The setting is the little town of Nazareth, Galilee. Gabriel was no stranger to the interpretation of God’s plan for salvation. Twice he functioned as interpreter or revealer in the Book of Daniel. There is even a similarity in the greeting of Gabriel. The angel greets Mary as “highly favored one,” (full of grace), and greets Daniel as “a man greatly loved.” Mary’s reaction is superior to that of Daniel. He reacts by falling senselessly to the ground, Daniel 9:18. Mary’s reaction: “She was greatly troubled at what was said and pondered what sort of greeting this might be,” Luke 1:29. To Daniel, the angel announces the coming of “an anointed prince.” To Mary, the angel announces the coming of a king who is “Son of the Most High.” Here we can see how Luke has woven a tapestry combining the Old and New Testaments. Luke’s annunciation composition is clearly dependent on the words of the oracle of Nathan to David in our first reading. “The Lord God will give him the throne of David his father, and he will rule over the house of Jacob (Israel) forever, and of his kingdom there shall be no end.”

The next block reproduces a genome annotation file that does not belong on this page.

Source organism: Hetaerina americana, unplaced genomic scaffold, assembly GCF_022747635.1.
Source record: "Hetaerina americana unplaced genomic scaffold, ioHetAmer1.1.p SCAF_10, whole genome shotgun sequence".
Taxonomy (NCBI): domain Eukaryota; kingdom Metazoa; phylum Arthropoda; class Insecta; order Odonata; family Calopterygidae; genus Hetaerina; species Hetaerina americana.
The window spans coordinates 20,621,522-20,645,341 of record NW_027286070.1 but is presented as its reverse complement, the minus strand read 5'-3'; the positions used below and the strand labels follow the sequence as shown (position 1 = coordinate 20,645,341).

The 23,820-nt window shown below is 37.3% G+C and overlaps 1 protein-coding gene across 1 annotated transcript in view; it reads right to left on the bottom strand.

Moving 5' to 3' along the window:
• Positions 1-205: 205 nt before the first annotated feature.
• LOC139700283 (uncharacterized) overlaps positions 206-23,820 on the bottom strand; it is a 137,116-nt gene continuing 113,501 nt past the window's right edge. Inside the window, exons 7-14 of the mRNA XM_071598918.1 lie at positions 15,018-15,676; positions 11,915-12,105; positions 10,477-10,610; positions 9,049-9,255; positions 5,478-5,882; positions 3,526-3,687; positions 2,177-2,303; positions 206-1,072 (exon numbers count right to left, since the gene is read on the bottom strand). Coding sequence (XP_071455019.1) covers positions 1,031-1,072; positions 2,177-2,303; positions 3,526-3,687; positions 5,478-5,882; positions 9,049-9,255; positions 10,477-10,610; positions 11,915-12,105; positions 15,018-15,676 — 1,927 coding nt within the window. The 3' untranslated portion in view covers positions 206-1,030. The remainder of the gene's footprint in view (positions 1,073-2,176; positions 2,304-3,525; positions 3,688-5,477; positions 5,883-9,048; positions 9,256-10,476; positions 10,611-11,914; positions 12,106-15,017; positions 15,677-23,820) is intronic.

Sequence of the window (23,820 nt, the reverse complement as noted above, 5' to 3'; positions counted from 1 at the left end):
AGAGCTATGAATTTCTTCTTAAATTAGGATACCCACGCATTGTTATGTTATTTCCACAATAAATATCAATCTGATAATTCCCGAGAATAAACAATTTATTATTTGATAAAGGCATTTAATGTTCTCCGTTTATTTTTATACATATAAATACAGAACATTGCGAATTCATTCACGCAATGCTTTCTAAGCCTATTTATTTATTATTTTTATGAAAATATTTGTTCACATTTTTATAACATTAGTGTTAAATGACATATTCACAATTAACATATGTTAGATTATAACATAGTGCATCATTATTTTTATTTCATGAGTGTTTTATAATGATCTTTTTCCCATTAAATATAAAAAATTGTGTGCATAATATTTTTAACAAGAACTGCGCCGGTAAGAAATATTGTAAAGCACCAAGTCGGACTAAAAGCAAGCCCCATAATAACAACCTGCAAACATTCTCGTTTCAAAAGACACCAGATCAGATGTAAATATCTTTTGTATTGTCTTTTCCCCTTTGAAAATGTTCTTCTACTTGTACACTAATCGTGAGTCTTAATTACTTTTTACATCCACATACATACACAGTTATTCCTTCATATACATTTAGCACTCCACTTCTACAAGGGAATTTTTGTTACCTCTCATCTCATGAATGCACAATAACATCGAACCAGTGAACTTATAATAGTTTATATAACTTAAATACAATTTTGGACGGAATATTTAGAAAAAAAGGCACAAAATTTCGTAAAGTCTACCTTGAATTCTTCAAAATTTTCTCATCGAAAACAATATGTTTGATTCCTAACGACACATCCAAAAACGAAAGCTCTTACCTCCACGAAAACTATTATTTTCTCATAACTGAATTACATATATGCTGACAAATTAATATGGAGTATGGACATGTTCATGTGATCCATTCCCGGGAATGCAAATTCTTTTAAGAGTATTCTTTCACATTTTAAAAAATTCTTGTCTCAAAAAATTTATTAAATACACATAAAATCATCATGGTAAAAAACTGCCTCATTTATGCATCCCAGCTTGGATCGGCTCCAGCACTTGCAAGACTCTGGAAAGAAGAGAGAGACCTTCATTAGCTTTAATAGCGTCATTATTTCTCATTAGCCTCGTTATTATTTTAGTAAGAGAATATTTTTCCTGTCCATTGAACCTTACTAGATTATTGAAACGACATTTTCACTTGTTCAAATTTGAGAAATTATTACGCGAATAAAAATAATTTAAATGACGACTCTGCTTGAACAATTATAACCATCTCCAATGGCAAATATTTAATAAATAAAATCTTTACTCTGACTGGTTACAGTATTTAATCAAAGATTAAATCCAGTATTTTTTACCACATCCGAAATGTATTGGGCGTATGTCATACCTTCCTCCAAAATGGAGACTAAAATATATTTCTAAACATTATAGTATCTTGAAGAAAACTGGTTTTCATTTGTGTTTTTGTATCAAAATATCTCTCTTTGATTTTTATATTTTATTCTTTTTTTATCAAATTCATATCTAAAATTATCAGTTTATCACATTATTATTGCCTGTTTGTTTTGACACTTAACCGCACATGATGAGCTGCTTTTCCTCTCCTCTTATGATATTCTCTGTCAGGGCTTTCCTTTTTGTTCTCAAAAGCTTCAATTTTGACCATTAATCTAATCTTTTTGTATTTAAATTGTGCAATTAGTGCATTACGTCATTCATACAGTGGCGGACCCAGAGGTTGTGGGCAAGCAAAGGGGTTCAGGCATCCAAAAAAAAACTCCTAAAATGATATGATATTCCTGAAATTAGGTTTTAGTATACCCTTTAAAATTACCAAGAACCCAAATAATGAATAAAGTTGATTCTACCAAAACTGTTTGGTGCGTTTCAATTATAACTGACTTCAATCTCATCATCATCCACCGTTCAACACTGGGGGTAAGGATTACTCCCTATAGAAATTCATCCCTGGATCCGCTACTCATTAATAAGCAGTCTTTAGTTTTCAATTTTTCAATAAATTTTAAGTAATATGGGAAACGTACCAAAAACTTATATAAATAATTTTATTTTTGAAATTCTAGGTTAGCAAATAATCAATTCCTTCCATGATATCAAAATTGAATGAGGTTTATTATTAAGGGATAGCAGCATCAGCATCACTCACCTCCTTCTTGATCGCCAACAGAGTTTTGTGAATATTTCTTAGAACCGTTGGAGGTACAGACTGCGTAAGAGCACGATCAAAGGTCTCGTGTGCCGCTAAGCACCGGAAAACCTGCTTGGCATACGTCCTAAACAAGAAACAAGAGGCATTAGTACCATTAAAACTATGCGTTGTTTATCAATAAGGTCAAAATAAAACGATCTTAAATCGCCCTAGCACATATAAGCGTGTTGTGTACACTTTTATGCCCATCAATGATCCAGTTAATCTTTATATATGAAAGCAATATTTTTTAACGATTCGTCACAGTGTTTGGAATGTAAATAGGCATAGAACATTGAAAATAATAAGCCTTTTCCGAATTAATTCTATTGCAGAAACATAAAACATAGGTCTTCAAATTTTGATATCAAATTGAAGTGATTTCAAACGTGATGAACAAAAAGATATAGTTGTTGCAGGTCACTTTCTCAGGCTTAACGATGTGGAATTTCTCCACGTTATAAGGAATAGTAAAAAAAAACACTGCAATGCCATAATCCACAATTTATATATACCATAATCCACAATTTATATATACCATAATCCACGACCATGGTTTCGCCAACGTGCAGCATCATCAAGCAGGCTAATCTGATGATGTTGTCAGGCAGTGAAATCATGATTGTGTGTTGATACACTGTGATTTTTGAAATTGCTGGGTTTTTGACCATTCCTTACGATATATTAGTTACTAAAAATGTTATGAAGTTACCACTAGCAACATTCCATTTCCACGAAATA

There was a previous annunciation in Luke 1:18-23 to Zechariah. That, too, was a mission of Gabriel. Zechariah is also troubled by the angel’s message. He asks, “How shall I know this, for I am an old man, and my wife is beyond the years of child-bearing?” The angel is not pleased and removes the old man’s hearing and ability to speak. Mary asks a similar question, “How can this be, since I have no relations with a man?” She gets a detailed explanation. Was God playing favorites? The answer may be in Gabriel’s response to Zechariah, “. . . because you did not believe my words.” Mary did believe, as we are told in Luke 1:45. Zechariah went home to his wife and Elizabeth became pregnant. Mary gave her consent to God’s plan, “Behold the handmaid of the Lord. Be it done to me according to your word,” and also became pregnant. God asked the consent of a woman to bring about the incarnation of his Son. Through Mary’s faith shown by her consent she also became her Son’s first disciple. Jesus tells us so in Luke 11:27-28.

He was preaching to a crowd. A woman shouts, “Blessed is the womb that carried you and the breasts that nursed you.” Jesus replies, “More blessed are those who hear the word of God and do it.” Mary did exactly that.